Welland lining itself up for the movie business

Welland lining itself up for the movie business

Source: Welland Tribune

Lights. Camera. Action.

Welland is lining itself up for the movie business or, rather, helping movies get made in the Rose City.

During last week’s general committee meeting of city council, economic development officer Lisa Allen introduced a commercial filming guideline during an update on her office’s activities last year.

“There is a lot of interest in Welland and Niagara,” said Allen.

In 2022, regional employment in the film industry sector was 934 people, councillors heard.

Allen said St. Catharines launched FilmSTC in 2022, and in 2023 Niagara Region launched a film sector profile, followed by Fort Erie and Port Colborne both launching film policies.

Since 1975, Welland has been a site for filming 12 significant productions including “Recommendations for Mercy,” “Baseball Girls,” “Blues Brothers 2000,” “Casino Jack,” “Don’t Call Me Bambino,” “Mulch,” “The Hotel Dieu,” “Fight!,” “The Rangers: Bloodstone,” “Handmaid’s Tale,” “The Amazing Race Canada” and “All Around Champions.”

“The purpose of developing a commercial film guideline is to standardize the permit and insurance process,” Allen said. “Develop standardized terms and conditions, also define internal roles and responsibilities when handling film requests, and production level and fee protocols. There’s a vast amount of incentives provincewide and countrywide for commercial filming, so highlight those incentives.”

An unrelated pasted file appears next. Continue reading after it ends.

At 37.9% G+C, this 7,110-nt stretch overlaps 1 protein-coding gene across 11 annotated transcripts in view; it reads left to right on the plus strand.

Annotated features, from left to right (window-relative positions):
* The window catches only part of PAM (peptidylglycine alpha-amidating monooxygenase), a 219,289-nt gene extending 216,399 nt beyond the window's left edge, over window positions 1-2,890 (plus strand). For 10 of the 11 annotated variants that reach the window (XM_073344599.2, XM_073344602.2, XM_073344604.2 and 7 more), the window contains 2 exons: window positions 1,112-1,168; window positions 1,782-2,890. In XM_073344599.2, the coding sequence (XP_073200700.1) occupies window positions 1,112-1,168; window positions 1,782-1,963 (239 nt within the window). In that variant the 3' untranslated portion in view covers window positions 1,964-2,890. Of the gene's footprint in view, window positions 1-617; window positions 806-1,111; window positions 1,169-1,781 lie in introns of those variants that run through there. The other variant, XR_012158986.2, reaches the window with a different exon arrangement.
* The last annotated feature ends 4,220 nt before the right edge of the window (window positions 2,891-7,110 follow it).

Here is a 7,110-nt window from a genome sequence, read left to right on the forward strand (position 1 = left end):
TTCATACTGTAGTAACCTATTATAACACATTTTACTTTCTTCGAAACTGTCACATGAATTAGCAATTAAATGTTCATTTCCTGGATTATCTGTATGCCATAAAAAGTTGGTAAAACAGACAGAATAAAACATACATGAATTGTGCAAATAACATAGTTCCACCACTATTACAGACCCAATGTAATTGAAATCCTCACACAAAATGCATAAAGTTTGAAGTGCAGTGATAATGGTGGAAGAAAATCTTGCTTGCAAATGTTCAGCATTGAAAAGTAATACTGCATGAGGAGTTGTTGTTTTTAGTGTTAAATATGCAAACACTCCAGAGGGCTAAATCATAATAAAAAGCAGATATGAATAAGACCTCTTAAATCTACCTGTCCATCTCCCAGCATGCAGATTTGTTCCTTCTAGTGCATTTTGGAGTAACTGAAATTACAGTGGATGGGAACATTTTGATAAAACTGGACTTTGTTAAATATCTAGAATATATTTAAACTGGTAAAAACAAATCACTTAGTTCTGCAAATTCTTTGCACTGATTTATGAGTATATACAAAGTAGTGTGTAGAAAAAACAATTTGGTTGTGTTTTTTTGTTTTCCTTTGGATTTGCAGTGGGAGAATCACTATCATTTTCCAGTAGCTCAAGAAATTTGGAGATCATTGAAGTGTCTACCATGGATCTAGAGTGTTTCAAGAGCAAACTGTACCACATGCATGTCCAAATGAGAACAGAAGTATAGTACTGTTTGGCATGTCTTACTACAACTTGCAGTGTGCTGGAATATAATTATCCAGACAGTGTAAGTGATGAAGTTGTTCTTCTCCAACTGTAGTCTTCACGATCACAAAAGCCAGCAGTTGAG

Allen said Welland can be promoted as a destination for commercial filming and added there’s an online application form on the city’s website and a landing page.

The guidelines list a centralized point of contact — filming@welland.ca.

Allen said for Level 1 productions, which include feature films, documentaries, TV series, miniseries, reality TV series and short movies, there’s a nominal base rate application fee of $60, a base location fee per day/per location, and appropriate staff and resource chargebacks.

Level 2 productions, which include commercials and music videos, will face a base rate application fee of $40, a base location fee per day/per location, and appropriate staff and resource chargebacks.

There are no fees for independent film, student film, news and media outlets and photography, considered Level 3 productions.

Ward 6 Coun. Bonnie Fokkens questioned why other municipalities set policies on filming but Welland was only looking at guidelines, which she said are open to interpretation.

Fokkens also said council has no say in guidelines but does with policies, which are more restrictive.

“I’d like council to have a say,” she said.

Allen said the guidelines are to manage and help streamline the administrative process.

Chief administrative officer Rob Axiak said the city is “new” to the film industry and was trying to document different ways and methods to deal with it.

“We looked at the best ideas and concepts inside and outside the region. We need to start somewhere,” he said, adding a policy can be looked at down the line.

Axiak said this was the first attempt to put something together and the city, which has been approached by production companies, is hoping to attract new business.

Mayor Frank Campion said having guidelines at first allows the city more flexibility when dealing with production companies than a policy would.

Ward 4 Coun. Bryan Green asked if the guidelines pertained to city property only.

“Do we see a role to promote the private side? There may be unique facilities that may fit,” he said.

Allen said the guidelines apply only to city-owned property, and the city can look at promoting private lands.

All of the city’s sites that can be used for filming, such as Welland International Flatwater Centre, will be listed on a provincewide database that production companies can view.

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